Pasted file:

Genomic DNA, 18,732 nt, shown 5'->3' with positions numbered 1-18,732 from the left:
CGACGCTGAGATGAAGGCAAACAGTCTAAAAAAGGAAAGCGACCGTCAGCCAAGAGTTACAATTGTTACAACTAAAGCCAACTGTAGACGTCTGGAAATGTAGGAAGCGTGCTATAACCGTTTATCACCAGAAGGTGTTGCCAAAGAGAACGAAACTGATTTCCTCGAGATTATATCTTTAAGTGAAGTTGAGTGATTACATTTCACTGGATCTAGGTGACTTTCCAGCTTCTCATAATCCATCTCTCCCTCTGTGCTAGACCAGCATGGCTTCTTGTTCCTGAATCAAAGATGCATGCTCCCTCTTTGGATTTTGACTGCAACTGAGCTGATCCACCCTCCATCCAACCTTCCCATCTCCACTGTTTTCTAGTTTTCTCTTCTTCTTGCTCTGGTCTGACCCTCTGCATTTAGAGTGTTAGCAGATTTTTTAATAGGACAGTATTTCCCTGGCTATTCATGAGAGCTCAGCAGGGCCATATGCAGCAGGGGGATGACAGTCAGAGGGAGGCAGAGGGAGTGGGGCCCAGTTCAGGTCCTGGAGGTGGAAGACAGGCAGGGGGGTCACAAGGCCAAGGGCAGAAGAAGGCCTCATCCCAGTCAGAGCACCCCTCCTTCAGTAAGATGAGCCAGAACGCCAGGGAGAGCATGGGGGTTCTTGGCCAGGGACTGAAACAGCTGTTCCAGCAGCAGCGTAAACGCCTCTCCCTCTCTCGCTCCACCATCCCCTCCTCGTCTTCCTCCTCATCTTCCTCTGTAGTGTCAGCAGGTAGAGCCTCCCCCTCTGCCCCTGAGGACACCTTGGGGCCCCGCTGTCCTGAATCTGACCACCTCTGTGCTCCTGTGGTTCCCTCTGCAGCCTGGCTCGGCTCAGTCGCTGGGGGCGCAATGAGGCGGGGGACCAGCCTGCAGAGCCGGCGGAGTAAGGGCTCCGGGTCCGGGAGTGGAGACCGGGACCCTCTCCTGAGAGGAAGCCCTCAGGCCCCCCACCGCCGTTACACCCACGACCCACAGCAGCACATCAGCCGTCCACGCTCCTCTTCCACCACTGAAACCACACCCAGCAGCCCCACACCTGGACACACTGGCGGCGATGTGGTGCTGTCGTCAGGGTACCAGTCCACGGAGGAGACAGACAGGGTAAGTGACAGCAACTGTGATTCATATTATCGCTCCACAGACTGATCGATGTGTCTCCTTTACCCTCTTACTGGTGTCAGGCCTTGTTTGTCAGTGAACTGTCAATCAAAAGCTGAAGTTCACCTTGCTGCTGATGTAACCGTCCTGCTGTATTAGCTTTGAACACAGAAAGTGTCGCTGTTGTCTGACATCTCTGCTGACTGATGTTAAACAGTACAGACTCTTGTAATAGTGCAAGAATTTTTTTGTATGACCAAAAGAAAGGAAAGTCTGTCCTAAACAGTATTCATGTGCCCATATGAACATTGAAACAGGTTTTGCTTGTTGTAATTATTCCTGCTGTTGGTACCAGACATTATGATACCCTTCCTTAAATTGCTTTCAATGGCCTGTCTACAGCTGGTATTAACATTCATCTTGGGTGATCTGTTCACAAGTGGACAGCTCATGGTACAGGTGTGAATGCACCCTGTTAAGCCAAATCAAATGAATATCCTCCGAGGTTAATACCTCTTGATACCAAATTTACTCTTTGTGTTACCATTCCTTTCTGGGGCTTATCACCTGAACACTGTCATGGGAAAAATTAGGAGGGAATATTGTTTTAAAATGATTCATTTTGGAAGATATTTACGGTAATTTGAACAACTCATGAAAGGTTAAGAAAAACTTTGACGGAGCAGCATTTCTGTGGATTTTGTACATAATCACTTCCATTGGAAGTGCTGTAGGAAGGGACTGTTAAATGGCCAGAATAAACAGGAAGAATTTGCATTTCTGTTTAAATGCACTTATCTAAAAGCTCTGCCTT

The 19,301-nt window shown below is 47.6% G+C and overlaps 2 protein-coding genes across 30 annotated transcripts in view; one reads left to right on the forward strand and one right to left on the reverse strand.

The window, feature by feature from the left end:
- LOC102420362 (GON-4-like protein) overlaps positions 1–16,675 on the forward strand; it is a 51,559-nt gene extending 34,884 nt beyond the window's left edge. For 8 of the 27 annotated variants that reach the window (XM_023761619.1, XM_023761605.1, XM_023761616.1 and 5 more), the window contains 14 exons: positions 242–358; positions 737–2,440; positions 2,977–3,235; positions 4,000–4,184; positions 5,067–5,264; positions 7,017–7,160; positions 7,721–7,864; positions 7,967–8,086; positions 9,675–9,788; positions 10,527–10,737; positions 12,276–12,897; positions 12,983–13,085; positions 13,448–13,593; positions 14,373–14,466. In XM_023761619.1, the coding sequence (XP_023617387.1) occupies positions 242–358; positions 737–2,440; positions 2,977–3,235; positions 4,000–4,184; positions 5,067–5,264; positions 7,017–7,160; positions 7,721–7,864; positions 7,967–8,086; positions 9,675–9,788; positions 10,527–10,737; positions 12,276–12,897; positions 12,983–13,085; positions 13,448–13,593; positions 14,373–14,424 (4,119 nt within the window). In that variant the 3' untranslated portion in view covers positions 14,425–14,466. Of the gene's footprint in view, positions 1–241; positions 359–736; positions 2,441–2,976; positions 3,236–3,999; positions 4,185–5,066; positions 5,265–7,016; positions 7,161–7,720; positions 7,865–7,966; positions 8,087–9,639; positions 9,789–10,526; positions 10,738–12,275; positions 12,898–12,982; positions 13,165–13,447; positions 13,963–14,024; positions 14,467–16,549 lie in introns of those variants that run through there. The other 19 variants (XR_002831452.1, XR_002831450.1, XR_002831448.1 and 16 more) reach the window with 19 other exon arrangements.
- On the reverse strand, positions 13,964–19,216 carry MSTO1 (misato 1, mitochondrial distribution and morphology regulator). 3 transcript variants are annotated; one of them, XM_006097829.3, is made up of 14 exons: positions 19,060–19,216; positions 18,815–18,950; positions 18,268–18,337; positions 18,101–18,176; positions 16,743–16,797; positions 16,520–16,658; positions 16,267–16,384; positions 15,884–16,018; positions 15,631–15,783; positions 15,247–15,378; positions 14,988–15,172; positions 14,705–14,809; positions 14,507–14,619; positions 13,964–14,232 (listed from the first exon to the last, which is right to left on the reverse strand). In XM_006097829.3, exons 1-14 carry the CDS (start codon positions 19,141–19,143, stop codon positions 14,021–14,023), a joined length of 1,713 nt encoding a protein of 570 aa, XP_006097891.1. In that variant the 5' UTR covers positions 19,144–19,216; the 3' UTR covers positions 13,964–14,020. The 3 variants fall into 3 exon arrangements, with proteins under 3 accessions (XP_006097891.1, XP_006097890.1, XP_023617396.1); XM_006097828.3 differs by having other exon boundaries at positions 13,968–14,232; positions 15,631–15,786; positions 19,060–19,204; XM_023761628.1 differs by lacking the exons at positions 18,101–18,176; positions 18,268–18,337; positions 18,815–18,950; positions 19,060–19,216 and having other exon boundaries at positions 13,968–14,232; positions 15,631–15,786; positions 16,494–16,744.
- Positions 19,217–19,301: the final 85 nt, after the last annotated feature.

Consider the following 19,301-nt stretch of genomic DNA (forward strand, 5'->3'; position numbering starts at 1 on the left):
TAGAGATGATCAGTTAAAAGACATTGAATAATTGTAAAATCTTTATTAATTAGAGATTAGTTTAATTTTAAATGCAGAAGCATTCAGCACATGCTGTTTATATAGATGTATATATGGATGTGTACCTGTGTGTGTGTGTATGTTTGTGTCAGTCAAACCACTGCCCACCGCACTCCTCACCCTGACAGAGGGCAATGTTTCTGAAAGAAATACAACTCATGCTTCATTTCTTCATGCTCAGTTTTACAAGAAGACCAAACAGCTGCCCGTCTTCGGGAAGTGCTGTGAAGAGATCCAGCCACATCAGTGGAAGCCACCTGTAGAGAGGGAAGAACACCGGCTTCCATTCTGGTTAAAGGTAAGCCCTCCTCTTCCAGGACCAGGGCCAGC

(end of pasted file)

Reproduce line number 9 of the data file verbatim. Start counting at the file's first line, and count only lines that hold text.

TAGAGATGATCAGTTAAAAGACATTGAATAATTGTAAAATCTTTATTAATTAGAGATTAGTTTAATTTTAAATGCAGAAGCATTCAGCACATGCTGTTTATATAGATGTATATATGGATGTGTACCTGTGTGTGTGTGTATGTTTGTGTCAGTCAAACCACTGCCCACCGCACTCCTCACCCTGACAGAGGGCAATGTTTCTGAAAGAAATACAACTCATGCTTCATTTCTTCATGCTCAGTTTTACAAGAAGACCAAACAGCTGCCCGTCTTCGGGAAGTGCTGTGAAGAGATCCAGCCACATCAGTGGAAGCCACCTGTAGAGAGGGAAGAACACCGGCTTCCATTCTGGTTAAAGGTAAGCCCTCCTCTTCCAGGACCAGGGCCAGC